EU Commission’s usage of Microsoft software violated privacy laws, according to watchdog

EU Commission's usage of Microsoft software violated privacy laws, according to watchdog
EU Commission's usage of Microsoft software violated privacy laws, according to watchdog

The European Commission’s acceptance of Microsoft software violates EU privacy standards, and the bloc’s leadership also failed to implement appropriate safeguards for personal data routed to non-EU states.

The European Commission’s use of Microsoft (MSFT.O) software that opens new tabs violated EU privacy regulations, and the bloc’s executive also failed to adopt necessary safeguards for personal data sent to non-EU nations, according to the EU privacy watchdog on Monday.

The European Data Protection Supervisor (EDPS) has ordered the Commission to take steps to comply with privacy standards and to cease data transfers to the US corporation and its subsidiaries in third countries that do not have privacy agreements with the EU, with a deadline of December 9.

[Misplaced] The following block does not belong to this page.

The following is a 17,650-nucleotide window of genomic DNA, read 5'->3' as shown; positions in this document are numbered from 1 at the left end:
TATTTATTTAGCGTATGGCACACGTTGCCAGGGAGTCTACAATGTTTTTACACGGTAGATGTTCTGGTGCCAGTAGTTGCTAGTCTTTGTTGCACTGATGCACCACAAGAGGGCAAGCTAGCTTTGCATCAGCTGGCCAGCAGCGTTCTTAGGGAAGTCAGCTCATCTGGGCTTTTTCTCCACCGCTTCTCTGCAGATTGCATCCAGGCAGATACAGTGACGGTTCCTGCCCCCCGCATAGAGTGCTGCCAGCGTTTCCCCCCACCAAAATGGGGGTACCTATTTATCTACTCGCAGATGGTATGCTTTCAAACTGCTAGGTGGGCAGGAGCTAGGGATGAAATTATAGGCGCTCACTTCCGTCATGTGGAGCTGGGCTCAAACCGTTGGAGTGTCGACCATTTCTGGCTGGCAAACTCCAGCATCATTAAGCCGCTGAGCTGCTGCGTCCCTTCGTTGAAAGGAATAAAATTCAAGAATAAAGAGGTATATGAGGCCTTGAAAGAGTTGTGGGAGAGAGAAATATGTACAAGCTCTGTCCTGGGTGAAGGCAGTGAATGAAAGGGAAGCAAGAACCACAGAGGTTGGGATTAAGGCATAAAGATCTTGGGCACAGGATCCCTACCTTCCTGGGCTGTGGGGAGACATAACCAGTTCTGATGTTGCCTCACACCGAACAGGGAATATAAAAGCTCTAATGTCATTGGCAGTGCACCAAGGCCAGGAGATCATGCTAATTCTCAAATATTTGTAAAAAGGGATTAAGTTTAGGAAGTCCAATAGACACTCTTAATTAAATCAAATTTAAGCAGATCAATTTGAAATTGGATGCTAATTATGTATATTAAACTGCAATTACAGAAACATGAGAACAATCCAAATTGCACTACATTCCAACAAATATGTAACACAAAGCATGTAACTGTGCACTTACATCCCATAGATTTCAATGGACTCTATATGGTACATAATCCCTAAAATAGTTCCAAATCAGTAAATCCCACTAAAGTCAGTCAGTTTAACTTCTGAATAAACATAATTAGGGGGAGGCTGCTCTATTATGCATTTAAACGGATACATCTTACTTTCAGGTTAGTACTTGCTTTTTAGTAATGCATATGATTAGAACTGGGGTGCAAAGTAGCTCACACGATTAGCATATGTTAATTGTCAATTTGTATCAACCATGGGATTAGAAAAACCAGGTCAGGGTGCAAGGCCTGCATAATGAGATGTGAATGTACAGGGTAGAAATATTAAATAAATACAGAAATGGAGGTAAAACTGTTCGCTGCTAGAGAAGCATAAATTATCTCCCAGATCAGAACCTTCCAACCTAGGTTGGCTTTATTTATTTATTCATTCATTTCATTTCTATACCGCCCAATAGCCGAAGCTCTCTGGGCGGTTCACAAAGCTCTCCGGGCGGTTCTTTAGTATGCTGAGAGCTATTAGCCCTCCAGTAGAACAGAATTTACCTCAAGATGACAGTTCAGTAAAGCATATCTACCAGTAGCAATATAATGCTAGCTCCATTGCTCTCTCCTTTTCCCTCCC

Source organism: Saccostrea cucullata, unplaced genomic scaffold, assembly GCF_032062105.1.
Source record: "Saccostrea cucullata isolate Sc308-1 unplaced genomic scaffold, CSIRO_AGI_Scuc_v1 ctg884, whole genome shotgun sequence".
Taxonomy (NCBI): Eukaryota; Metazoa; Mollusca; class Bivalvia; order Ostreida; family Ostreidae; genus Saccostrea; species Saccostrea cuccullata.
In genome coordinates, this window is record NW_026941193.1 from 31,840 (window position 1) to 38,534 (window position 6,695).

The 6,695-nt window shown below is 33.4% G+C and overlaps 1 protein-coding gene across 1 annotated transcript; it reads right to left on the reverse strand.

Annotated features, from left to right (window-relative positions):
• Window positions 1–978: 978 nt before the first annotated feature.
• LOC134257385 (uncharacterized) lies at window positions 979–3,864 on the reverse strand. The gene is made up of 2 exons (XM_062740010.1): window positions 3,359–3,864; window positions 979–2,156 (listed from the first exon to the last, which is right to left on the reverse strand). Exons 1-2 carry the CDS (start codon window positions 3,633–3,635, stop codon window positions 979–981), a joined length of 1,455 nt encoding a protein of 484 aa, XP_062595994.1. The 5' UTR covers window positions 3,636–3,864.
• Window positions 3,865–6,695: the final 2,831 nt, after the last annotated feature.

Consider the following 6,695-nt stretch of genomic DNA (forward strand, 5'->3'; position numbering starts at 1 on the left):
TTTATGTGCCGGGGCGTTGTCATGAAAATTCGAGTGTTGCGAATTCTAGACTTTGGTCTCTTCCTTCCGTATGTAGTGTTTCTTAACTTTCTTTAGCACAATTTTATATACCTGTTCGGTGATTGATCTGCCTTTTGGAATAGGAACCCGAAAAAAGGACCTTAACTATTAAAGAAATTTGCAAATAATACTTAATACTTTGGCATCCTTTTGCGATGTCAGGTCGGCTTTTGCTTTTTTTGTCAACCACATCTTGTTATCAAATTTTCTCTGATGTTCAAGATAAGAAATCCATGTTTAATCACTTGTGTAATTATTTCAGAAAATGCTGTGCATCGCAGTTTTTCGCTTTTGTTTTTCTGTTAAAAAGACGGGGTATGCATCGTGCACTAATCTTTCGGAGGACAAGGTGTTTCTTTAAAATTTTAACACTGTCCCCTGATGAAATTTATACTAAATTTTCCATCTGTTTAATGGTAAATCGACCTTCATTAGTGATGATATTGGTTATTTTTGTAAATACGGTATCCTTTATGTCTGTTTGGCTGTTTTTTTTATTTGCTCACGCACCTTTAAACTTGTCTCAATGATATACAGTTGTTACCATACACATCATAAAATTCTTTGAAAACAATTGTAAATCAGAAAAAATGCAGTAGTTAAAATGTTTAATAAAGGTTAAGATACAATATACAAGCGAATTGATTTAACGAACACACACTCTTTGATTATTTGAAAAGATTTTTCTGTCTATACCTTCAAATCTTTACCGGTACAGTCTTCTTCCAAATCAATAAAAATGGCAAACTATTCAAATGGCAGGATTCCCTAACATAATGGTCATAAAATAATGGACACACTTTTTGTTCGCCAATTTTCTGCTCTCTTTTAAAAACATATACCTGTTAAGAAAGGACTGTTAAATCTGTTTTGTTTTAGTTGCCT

The EDPS’s judgment came after a three-year investigation sparked by concerns about the transfer of personal data to the United States following former US intelligence contractor Edward Snowden’s 2013 allegations of mass US spying.

“The Commission has failed to provide appropriate safeguards to ensure that personal data transferred outside the EU/EEA is afforded an essentially equivalent level of protection as guaranteed in the EU/EEA,” the Information Commissioner’s Office said in a statement.

The EEA (European Economic Area) is made up of the 27 EU members, Iceland, Liechtenstein, and Norway.

“In its contract with Microsoft, the Commission did not sufficiently specify what types of personal data are to be collected and for which explicit and specific purposes when using Microsoft 365,” the European Data Protection Supervisor (EDPS) noted.

The Microsoft 365 software suite comprises Word documents, Excel spreadsheets, PowerPoint presentations, and Outlook emails.

The data protection authority ordered the Commission to halt all data flows resulting from its use of Microsoft 365 to Microsoft, its affiliates, and sub-processors in countries outside Europe that are not covered by an adequacy judgment.

The European Union now has data adequacy agreements with 16 nations, including Argentina, Japan, South Korea, Switzerland, the United Kingdom, and the United States.

The EU executive was also instructed to take steps to ensure that its use of Microsoft 365 is compliant with privacy regulations.

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